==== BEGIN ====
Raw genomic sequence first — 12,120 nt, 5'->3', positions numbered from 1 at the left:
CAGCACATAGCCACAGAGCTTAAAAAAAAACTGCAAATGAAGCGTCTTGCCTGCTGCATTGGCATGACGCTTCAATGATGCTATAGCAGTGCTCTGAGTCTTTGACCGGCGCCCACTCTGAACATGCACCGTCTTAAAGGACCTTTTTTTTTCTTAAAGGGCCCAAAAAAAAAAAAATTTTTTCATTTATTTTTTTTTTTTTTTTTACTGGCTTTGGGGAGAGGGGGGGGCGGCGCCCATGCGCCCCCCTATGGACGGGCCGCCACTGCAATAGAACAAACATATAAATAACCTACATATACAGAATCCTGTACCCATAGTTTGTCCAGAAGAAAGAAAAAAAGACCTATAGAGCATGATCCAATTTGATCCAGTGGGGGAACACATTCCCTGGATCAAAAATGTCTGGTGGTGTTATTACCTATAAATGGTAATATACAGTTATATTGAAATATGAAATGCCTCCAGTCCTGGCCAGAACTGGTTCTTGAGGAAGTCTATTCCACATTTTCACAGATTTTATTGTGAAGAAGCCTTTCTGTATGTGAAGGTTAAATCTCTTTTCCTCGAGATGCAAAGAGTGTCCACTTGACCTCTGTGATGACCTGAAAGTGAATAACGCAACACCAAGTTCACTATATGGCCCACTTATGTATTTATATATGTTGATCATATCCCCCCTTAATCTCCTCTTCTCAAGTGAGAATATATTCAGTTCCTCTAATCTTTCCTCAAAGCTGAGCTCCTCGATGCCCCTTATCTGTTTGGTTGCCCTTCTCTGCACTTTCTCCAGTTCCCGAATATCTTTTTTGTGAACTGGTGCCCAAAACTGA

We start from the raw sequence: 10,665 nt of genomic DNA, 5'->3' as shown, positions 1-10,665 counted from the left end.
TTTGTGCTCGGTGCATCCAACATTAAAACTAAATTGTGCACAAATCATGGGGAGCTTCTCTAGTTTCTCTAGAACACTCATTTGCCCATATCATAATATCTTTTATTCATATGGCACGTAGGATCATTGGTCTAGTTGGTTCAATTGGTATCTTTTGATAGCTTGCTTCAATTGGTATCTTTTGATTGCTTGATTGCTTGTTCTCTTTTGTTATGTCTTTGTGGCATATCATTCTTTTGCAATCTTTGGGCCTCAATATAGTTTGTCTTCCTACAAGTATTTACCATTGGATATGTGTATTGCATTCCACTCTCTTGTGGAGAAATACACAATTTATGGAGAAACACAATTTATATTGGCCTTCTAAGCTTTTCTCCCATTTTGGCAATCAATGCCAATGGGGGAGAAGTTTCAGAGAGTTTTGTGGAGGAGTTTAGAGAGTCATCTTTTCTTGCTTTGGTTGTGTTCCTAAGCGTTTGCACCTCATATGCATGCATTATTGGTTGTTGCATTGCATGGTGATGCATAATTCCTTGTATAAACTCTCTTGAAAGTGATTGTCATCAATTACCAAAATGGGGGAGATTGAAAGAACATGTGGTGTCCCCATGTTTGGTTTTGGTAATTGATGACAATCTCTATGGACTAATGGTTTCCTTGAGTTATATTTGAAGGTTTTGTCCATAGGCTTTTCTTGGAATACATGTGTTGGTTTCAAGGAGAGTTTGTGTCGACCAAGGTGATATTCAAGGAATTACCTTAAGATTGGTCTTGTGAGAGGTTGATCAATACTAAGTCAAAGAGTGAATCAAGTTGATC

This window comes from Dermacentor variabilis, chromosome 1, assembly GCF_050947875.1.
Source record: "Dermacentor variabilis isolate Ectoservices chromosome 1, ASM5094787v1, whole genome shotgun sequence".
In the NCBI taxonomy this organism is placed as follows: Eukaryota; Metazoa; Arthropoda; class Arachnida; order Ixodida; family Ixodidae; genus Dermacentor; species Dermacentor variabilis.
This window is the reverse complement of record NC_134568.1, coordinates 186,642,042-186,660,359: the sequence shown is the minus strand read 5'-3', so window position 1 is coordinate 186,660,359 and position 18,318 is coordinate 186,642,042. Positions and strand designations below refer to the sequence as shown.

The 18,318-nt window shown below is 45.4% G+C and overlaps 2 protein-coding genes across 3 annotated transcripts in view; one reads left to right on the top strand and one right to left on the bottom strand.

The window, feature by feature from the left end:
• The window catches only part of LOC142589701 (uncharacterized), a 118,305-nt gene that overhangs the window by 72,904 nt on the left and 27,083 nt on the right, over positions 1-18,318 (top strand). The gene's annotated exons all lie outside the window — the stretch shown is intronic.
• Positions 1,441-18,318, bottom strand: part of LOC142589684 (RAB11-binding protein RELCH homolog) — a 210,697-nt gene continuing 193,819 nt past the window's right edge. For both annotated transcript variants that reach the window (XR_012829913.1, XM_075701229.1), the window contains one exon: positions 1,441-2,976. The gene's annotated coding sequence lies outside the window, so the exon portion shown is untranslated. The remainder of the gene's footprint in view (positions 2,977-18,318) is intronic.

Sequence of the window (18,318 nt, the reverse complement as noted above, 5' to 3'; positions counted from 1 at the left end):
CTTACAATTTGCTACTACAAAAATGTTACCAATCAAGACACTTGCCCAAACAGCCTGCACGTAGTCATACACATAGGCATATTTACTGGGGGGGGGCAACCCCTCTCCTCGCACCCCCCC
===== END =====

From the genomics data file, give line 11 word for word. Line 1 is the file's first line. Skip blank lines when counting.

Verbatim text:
• The window catches only part of LOC142589701 (uncharacterized), a 118,305-nt gene that overhangs the window by 72,904 nt on the left and 27,083 nt on the right, over positions 1-18,318 (top strand). The gene's annotated exons all lie outside the window — the stretch shown is intronic.